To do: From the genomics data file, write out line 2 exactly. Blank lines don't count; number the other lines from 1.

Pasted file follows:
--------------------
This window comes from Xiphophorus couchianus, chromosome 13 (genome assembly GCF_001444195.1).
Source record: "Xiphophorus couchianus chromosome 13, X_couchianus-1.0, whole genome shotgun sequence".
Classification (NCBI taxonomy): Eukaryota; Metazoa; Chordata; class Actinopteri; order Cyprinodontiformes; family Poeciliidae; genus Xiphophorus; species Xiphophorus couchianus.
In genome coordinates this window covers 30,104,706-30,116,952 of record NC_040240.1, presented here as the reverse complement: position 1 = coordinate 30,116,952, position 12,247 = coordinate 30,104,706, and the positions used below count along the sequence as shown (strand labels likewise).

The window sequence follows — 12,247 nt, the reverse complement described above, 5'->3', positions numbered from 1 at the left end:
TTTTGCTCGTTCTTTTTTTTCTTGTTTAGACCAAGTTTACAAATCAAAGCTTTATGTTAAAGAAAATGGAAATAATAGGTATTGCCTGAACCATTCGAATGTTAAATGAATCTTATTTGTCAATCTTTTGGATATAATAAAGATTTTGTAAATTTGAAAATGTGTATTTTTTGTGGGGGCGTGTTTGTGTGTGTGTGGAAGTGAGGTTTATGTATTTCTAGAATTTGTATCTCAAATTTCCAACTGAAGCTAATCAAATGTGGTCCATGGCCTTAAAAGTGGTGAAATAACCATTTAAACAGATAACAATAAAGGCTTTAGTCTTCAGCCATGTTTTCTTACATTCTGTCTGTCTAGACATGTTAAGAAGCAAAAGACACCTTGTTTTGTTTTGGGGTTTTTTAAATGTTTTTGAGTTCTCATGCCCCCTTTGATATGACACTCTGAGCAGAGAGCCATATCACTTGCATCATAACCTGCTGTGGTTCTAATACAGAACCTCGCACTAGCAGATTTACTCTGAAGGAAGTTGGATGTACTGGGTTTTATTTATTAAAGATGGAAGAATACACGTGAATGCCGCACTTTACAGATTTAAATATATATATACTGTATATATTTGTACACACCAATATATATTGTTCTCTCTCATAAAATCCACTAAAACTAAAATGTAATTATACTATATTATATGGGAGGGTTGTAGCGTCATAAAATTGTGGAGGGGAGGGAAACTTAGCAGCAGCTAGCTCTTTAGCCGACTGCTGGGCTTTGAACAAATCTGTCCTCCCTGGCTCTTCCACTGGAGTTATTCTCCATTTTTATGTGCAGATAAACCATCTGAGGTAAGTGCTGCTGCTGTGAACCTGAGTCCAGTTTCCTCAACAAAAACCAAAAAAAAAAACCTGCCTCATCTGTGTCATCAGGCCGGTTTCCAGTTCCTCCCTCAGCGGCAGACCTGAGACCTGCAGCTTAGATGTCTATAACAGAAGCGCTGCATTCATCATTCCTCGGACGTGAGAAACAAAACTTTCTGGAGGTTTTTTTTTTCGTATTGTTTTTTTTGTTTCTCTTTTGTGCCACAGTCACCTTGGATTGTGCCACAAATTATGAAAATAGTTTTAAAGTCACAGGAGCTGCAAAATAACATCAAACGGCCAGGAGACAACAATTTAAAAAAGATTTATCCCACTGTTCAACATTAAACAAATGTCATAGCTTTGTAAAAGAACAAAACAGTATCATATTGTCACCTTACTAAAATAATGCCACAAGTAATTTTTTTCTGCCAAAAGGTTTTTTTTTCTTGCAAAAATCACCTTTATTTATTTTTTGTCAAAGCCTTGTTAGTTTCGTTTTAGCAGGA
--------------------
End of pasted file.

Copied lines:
Source record: "Xiphophorus couchianus chromosome 13, X_couchianus-1.0, whole genome shotgun sequence".